Jump to content

Recommended Posts

Greg - a very nice example - I don't see much wrong with it , mainly the wear you would expect. Give it a good clean and polish

the leather. There were two patterns of the first Fairburn Sykes commando knife - both are quite rare. The 2nd. pattern is a

little more plentiful, but in this condition, worth quite a lot of money. I hope you were able to buy it at a fair price.

For the information of members who may not know the background to this famous knife - which is still made today - the British

Forces - particularly the new Commando Units, were in need of a good fighting knife. Captains Fairburn and Sykes worked on

such a design and it was approved by the War Office. Three companies made them - the Wilkinson Sword Company being

one of them. They went out of business - I think in 2005 - and Britain no longer has a sword company of any size. Mervyn

Link to comment
Share on other sites

Optically one of the nicest knives around. I love them to bits.

Practically about as useful as an empty box with holes in it.

I had one on my web gear for a couple of days as a just out of basic traing soldier.... but a man can only stand so many sniggers and chuckles.... and when I realised others could open tins, but wood and "do stuff" with their knives... and I would have to wait 10 lifetimes or more to find the sentry i could kill with mine... it dissapeared back into the trunk...

I guess it is best for what it was designed for... a WW2 commando.

Having said that, a classic, and beautiful....

Link to comment
Share on other sites

Jerry and Chris,

Thanks for the comments.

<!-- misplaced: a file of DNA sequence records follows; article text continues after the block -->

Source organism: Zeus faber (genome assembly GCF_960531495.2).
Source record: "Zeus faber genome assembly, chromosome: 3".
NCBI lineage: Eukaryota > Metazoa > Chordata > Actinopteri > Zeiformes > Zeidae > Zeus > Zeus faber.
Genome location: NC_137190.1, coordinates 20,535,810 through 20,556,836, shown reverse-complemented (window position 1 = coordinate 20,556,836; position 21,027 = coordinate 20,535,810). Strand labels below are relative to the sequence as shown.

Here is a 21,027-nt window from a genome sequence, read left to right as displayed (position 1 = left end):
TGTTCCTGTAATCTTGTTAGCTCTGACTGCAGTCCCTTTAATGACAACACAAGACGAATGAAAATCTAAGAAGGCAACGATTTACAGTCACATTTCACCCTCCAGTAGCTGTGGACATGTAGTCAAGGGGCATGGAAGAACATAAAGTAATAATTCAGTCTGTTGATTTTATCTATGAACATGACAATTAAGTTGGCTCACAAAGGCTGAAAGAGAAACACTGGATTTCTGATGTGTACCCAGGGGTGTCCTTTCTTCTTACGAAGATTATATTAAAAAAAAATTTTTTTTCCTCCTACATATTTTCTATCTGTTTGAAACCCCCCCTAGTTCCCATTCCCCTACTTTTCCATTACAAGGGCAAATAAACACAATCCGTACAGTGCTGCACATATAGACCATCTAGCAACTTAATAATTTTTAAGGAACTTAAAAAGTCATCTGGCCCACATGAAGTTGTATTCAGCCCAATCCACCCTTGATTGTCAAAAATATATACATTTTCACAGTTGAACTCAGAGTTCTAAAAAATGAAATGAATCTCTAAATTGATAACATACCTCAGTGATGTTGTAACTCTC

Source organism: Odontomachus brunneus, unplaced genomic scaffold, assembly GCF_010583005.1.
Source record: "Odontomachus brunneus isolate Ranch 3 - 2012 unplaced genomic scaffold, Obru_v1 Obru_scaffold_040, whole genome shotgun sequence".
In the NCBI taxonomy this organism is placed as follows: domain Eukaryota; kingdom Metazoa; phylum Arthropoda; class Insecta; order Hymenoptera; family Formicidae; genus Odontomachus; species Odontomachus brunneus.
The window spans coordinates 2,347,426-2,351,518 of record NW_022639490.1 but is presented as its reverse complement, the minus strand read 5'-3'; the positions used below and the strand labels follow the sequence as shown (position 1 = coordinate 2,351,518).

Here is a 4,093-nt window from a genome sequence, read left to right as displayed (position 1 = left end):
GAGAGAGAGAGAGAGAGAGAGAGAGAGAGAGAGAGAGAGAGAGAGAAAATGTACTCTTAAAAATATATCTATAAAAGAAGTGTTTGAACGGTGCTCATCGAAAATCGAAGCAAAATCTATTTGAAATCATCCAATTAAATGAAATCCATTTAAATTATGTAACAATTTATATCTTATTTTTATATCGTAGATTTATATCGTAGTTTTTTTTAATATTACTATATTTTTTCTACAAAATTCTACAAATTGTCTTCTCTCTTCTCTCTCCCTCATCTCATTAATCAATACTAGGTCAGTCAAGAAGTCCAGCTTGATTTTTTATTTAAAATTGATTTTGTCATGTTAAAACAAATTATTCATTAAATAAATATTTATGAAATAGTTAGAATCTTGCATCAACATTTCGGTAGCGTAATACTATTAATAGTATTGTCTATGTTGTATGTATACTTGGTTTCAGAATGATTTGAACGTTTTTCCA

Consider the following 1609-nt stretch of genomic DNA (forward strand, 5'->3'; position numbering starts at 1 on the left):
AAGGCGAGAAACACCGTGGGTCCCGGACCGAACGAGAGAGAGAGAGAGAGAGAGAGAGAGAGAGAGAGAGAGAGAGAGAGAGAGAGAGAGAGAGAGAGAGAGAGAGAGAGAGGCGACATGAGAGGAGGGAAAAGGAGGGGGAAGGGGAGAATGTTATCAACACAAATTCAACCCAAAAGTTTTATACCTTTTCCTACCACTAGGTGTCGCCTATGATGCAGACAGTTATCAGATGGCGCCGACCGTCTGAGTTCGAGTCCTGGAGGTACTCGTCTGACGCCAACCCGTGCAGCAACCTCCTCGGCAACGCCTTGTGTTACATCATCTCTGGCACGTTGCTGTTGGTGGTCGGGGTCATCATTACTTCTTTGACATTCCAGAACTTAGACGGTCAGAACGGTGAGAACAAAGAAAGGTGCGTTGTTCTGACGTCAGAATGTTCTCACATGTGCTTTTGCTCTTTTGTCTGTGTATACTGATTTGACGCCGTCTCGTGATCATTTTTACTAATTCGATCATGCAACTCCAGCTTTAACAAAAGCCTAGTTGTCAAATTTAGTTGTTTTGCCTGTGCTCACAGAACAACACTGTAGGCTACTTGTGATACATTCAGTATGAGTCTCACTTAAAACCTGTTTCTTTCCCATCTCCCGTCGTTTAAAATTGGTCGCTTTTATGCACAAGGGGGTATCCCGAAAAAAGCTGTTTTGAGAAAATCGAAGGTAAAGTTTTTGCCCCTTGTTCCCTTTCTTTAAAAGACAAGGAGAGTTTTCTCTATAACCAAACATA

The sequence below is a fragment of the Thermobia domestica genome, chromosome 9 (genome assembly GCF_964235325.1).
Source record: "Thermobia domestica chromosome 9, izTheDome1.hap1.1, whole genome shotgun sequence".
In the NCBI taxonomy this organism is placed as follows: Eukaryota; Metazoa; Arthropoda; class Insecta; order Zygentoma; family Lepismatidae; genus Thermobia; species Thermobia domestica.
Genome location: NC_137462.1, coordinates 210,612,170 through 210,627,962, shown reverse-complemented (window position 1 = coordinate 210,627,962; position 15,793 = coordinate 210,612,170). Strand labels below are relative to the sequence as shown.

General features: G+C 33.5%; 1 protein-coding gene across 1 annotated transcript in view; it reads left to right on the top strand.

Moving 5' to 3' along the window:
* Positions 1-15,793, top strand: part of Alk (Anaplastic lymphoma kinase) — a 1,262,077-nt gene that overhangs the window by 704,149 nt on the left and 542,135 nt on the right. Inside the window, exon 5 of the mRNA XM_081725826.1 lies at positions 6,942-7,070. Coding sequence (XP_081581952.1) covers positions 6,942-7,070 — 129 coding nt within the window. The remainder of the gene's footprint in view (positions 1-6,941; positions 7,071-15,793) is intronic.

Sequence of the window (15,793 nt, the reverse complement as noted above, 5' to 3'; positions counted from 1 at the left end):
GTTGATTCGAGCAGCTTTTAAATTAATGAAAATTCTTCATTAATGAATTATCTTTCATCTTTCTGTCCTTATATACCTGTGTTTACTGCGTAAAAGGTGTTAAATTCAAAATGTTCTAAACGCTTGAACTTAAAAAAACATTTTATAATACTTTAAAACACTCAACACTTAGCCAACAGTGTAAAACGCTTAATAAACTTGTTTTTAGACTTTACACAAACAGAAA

I agree, these are pretty much useless today. They were designed

to do only one thing and do it well. That is part of what appeals to

me about them.

I slit plenty of throats with my Randall Nr 1...

of course... they were goats.... but an 8 Incah Randall Nr1 is gods gift to knives ;-)

Link to comment
Share on other sites

Randall's are great knives and a vintage Randall #1 is on my list to find but my tiny budget does not alloy

that kind of indulgences.

Mine is a late 80s one... I remember at a show back in 1994, a Named Vietnam era Randall Nr 1 for CDN $ 200... I was broke and could not afford it.... I still regret that :-(

Link to comment
Share on other sites

$200 :speechless1:

No days, you pay that just to hold one at a show. Most VN era or earlier

blades I have seen, cost more than what I paid for my car. Granted, my

car is a POS but stil, I've seen them regularly go for more than $3000.

Link to comment
Share on other sites

Join the conversation

You can post now and register later. If you have an account, sign in now to post with your account.

Guest
Reply to this topic...

×   Pasted as rich text.   Paste as plain text instead

  Only 75 emoji are allowed.

×   Your link has been automatically embedded.   Display as a link instead

×   Your previous content has been restored.   Clear editor

×   You cannot paste images directly. Upload or insert images from URL.

 Share

  • Blog Comments

    • George Macdonald Fraser describes tea as "The British Army's cure for anything except a stomach wound."   Partial to Earl Grey, meself.  Used to be a tea drinker until Law School, where we had no cafeteria, only vending machines.  Awful as vending machine coffee is, their tea is worse.   Michael
    • Now it looks like I may see my exhibition for the first time in 19 months.   This year is the 65th Anniversary of the Suez Crisis, which culminated in Lester B. Pearson's invention of Peacekeeping, as opposed to Military Observers.   So the Museum will record a video of me discussing this.
    • I've never been able to stick to one theme.   One of my latest is women in the military.  For about ten years from 1952 to 1962, the RCAF actively recruited women to "man" the radar lines protecting against a Soviet attack.   During the Second War, women of the Auxiliary Territorial Service were attached to Royal Artillery Anti-Aircraft Batteries, called Mixed Batteries. They did spotting and tracking, plus communications, while the Gunners loaded and fired.  
    • Two years down the line.   My mother-in-law passed away this summer, as did one of her sisters-in-law.   My exhibition opened, and we had a marvellous speakers' night with four Peacekeeping veterans, including a Meritorious Service Medal winner.  But Covid closed it down in March 2020, and while still there it hasn't reopened.
    • Sounds great other than the Orange & Mango squash only because I prefer cran-pomegranate juice.
×
×
  • Create New...